Fight Your Speeding Ticket, Save Yourself Some Dough

I've never fought a speeding ticket before. I usually just pay it and forget it. By "usually", I mean, for the two tickets I got before when I was 16 and 19 years old.

My recent ticket was an anomaly for a couple of reasons. And I've decided that I have to fight it, so I've been researching ways in which you can fight your tickets. Here's what happened to me, and what I found out about fighting the system.

Country Road, Take Me Home, Late at Night, With a Big Truck Following Me....

I was driving home to Seattle from my parents' house, which is a few hours' drive. I had gotten a late start, and had chosen a quieter, more remote route to avoid the death race that is I-90 westbound. I was driving behind a small car that was going well under the speed limit. When I reached a passing lane, I passed him, going over the speed limit to ensure that I made it past him (the passing lanes weren't that long).

As I was slowing down in the passing lane, a large truck came zooming up the left lane, so I pulled into the right one to let him pass. He didn't.

The truck followed me at an uncomfortable range for the next 2 miles. His headlights were shining in my rearview and side mirrors, and it was making me nervous. I sped up to get away from him, but he kept pace with me. I'm not exaggerating when I say that I was scared. This was a huge truck that appeared intent on sitting on my car's tail for the rest of the drive.

I am female, driving alone, on a more-or-less deserted road, at 11:30PM. My cell phone just died, so I couldn't call anyone. I couldn't pull over, as it was a narrow, twisting road and there wasn't much of a shoulder, and besides, what single woman would pull over and let some nutcase in a giant Chevy kill her in the mountains? I tried a few times to speed up and get away from him, since he didn't want to pass me, but he wouldn't pass.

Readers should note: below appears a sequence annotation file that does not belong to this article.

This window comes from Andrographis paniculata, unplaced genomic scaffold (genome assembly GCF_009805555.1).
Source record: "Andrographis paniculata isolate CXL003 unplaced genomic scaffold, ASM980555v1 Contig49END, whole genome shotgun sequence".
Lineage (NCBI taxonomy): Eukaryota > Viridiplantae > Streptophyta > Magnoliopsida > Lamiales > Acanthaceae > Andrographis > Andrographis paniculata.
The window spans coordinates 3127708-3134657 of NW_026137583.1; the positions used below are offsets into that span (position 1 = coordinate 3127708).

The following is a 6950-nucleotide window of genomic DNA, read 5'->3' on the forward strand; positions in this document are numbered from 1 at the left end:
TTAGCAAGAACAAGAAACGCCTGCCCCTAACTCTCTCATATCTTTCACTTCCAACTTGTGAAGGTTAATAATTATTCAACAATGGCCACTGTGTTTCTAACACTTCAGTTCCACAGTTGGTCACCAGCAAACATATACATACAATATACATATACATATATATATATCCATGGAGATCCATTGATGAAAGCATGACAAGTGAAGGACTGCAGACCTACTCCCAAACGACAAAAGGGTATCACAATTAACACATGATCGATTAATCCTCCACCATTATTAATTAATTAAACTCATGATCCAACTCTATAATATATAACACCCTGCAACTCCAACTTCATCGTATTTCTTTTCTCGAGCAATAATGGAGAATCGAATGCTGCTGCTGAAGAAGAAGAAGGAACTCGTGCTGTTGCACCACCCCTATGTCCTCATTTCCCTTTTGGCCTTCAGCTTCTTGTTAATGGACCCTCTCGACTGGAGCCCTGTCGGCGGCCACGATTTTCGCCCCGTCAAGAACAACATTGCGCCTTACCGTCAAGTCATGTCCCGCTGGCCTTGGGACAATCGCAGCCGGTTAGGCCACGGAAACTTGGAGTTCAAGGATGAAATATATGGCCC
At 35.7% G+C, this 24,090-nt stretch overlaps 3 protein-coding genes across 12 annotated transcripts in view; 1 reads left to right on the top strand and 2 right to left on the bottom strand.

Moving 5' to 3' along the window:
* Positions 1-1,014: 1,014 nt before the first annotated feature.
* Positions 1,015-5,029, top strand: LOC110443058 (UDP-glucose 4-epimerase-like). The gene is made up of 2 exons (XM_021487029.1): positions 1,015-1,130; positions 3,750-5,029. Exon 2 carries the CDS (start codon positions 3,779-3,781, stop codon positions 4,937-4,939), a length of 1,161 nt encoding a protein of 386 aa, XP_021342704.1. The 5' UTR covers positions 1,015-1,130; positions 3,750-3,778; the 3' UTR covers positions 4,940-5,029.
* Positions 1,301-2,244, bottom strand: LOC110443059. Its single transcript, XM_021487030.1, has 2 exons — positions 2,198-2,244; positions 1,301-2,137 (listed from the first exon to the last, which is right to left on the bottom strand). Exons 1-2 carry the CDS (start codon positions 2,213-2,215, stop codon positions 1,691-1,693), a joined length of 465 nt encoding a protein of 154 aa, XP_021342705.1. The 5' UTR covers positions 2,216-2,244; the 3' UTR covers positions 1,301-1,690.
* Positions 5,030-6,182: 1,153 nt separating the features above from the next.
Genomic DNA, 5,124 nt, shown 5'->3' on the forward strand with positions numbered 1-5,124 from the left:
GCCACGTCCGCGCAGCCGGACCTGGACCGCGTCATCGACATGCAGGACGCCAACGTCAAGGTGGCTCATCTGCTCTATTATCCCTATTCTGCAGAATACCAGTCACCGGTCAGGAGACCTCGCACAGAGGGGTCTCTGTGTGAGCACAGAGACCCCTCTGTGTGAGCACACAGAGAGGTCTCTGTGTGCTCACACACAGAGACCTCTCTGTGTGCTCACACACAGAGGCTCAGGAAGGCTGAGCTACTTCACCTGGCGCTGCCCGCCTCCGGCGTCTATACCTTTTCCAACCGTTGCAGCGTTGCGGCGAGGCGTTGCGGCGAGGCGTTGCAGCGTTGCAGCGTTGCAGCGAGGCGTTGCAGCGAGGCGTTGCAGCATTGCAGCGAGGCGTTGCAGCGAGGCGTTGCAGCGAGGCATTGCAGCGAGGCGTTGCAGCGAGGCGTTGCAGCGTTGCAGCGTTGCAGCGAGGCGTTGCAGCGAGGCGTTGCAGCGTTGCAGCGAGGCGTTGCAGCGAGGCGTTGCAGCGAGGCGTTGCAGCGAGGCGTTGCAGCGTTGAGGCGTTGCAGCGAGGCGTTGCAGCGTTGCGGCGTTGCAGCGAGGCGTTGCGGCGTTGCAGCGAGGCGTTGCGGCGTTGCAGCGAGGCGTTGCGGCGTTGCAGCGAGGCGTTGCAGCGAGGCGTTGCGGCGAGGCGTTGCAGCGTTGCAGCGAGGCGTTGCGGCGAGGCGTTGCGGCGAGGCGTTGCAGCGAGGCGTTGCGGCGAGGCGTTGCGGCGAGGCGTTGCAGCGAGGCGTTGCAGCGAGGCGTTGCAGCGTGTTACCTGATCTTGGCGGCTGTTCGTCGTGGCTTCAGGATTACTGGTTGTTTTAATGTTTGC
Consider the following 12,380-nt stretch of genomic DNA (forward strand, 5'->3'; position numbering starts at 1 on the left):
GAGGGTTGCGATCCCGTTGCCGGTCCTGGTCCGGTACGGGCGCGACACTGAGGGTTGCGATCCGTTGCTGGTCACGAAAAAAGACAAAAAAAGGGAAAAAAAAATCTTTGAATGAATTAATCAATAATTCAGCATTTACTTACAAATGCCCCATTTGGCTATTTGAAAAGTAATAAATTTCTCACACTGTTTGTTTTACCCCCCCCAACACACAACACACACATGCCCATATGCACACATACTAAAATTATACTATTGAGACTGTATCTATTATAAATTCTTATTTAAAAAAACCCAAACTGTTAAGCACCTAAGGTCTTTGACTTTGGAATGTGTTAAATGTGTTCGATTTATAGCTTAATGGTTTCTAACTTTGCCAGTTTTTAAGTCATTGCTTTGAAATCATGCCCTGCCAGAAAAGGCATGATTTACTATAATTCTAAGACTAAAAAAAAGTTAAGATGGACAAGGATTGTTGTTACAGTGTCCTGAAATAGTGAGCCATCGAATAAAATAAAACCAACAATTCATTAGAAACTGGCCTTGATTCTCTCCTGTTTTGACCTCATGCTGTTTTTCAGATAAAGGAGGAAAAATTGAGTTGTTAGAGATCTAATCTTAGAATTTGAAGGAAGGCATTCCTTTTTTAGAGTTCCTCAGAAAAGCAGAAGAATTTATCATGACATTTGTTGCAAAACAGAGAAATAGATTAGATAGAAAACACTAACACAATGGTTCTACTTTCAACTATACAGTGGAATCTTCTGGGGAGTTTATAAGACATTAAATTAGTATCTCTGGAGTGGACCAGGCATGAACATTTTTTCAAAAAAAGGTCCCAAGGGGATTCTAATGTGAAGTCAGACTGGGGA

Finally, as I was reaching a small hamlet with a gas station, and preparing to pull over, the truck behind me began flashing police lights.

That really threw me for a second. Police lights? On a truck? Oh. State patrol. Washington State Mountain Patrol.

I pulled over, and got all my papers ready. I have to admit that I was in shock. Looking back, the reaction that my have been more appropriate would have been to shout, "What the hell were you thinking? Why were you following me like that? You scared the living daylights out of me, you sonofabitch! You don't do that to single women late at night on a mountain road! Give me your badge number!" Not that I advocate screaming at cops. But righteous indignation might have gotten me farther than silent stewing.

But instead, I was fuming. I was mad at him for following so close that I couldn't see his police lights. And it was all I could do to KEEP from shouting, although I'm sensing now that a bit of outspoken anger may have been a better response to his questions than quiet, seething rage. I probably came across as someone who was angry to get caught, rather than someone who was infuriated that she was being intimidated into speeding.

My explanation that I thought he was trying to kill me apparently wasn't enough, and I felt too drained to fight. I also sincerely believed that my clean driving record would mean that I would get a warning. But I was handed a $132 ticket.

I'll Fight the Law, But Will the Law Win?

I have several options:

  • Pay the damn ticket and forget about it. This is a tough one for me, because I feel like I don't deserve it. This will save me time and effort.
  • Plead guilty but explain the circumstances. Perhaps pay a lower fee, perhaps have a point added to my driving record. If I'm lucky, I might be able to request deferred adjudication, where I pay a fine, but no point is added to my driving record should I be convicted of no further violations for a specified period (usually one year) thereafter.
  • Fight it in court on my own. Plead not guilty and tell them why I'm not guilty. This requires significant time and effort, and may or may not result in a dropped ticket or a reduced fine.